model = modellib.MaskRCNN(mode=”inference”, model_dir=MODEL_DIR, config=config)

    # Load weights trained on MS-COCO
    model.load_weights(COCO_MODEL_PATH, by_name=True)

    this code is for step 7


    AttributeError Traceback (most recent call last)
    1 # Create model object in inference mode.
    —-> 2 model = modellib.MaskRCNN(mode=”inference”, model_dir=MODEL_DIR, config=config)
    4 # Load weights trained on MS-COCO
    5 model.load_weights(COCO_MODEL_PATH, by_name=True)

    ~\Desktop\imiage-segmentation\Mask_RCNN\mrcnn\ in __init__(self, mode, config, model_dir)
    1835 self.model_dir = model_dir
    1836 self.set_log_dir()
    -> 1837 self.keras_model =, config=config)
    1839 def build(self, mode, config):

    ~\Desktop\imiage-segmentation\Mask_RCNN\mrcnn\ in build(self, mode, config)
    2036 config.POOL_SIZE, config.NUM_CLASSES,
    2037 train_bn=config.TRAIN_BN,
    -> 2038 fc_layers_size=config.FPN_CLASSIF_FC_LAYERS_SIZE)
    2040 # Detections

    ~\Desktop\imiage-segmentation\Mask_RCNN\mrcnn\ in fpn_classifier_graph(rois, feature_maps, image_meta, pool_size, num_classes, train_bn, fc_layers_size)
    923 # Shape: [batch, num_rois, POOL_SIZE, POOL_SIZE, channels]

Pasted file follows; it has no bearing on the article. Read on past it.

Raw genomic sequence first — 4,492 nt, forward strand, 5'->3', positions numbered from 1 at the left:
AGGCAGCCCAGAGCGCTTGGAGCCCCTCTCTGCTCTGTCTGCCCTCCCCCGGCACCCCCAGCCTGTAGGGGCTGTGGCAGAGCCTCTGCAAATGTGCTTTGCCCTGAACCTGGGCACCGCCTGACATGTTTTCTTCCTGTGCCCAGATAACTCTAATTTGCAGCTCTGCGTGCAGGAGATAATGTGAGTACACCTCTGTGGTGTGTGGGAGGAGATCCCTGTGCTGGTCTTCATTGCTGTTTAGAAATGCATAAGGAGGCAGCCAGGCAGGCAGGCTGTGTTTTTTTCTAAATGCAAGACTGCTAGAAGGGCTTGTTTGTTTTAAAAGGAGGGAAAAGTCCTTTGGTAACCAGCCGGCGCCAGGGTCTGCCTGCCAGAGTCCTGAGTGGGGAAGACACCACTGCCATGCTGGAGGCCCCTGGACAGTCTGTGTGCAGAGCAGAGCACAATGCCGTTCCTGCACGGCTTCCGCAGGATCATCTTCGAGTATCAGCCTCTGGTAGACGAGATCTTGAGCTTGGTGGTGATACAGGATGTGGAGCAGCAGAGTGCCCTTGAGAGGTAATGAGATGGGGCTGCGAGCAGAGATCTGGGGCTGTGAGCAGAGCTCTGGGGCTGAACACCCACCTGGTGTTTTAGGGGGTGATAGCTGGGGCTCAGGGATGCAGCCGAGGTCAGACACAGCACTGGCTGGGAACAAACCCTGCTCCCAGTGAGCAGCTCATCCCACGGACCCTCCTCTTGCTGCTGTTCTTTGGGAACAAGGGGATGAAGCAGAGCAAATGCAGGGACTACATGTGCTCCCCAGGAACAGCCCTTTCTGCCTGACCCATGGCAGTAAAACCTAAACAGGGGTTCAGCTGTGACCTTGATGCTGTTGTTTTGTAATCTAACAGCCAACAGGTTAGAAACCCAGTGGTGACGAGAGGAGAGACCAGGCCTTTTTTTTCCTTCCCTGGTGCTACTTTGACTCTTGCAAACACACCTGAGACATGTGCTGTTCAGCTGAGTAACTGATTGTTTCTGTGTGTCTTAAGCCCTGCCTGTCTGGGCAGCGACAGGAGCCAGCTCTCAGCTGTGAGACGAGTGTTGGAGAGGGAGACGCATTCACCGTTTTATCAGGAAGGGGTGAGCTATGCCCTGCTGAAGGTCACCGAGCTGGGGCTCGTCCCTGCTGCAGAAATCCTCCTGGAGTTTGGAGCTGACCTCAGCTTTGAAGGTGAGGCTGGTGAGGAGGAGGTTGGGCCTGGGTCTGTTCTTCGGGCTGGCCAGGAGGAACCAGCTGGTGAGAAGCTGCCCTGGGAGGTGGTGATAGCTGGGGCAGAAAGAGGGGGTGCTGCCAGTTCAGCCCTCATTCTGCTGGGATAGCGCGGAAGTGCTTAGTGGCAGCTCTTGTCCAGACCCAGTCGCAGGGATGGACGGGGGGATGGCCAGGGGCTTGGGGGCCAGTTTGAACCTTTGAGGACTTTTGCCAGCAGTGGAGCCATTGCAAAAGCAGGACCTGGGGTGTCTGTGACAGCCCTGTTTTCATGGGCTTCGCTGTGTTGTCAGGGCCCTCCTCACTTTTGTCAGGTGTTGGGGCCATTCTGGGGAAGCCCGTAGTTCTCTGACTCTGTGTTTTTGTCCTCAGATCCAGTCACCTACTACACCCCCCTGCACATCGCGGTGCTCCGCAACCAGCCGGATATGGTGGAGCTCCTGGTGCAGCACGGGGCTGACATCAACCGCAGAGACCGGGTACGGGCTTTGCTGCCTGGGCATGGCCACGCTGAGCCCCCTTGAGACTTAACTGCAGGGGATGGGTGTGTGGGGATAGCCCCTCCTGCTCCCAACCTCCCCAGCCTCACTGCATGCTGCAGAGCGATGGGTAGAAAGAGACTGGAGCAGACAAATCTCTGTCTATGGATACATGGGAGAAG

924 x = PyramidROIAlign([pool_size, pool_size],
    –> 925 name=”roi_align_classifier”)([rois, image_meta] + feature_maps)
    926 # Two 1024 FC layers (implemented with Conv2D for consistency)
    927 x = KL.TimeDistributed(KL.Conv2D(fc_layers_size, (pool_size, pool_size), padding=”valid”),

    E:\Python\lib\site-packages\keras\backend\ in symbolic_fn_wrapper(*args, **kwargs)
    73 if _SYMBOLIC_SCOPE.value:
    74 with get_graph().as_default():
    —> 75 return func(*args, **kwargs)
    76 else:
    77 return func(*args, **kwargs)

    E:\Python\lib\site-packages\keras\engine\ in __call__(self, inputs, **kwargs)
    487 # Actually call the layer,
    488 # collecting output(s), mask(s), and shape(s).
    –> 489 output =, **kwargs)
    490 output_mask = self.compute_mask(inputs, previous_mask)

    ~\Desktop\imiage-segmentation\Mask_RCNN\mrcnn\ in call(self, inputs)
    388 # e.g. a 224×224 ROI (in pixels) maps to P4
    389 image_area = tf.cast(image_shape[0] * image_shape[1], tf.float32)
    –> 390 roi_level = log2_graph(tf.sqrt(h * w) / (224.0 / tf.sqrt(image_area)))
    391 roi_level = tf.minimum(5, tf.maximum(
    392 2, 4 + tf.cast(tf.round(roi_level), tf.int32)))

    ~\Desktop\imiage-segmentation\Mask_RCNN\mrcnn\ in log2_graph(x)
    339 def log2_graph(x):
    340 “””Implementation of Log2. TF doesn’t have a native implementation.”””
    –> 341 return tf.log(x) / tf.log(2.0)

    AttributeError: module ‘tensorflow’ has no attribute ‘log’

  6. Vedi says:

    How can we use this to predict whether the given image is cancerous or not??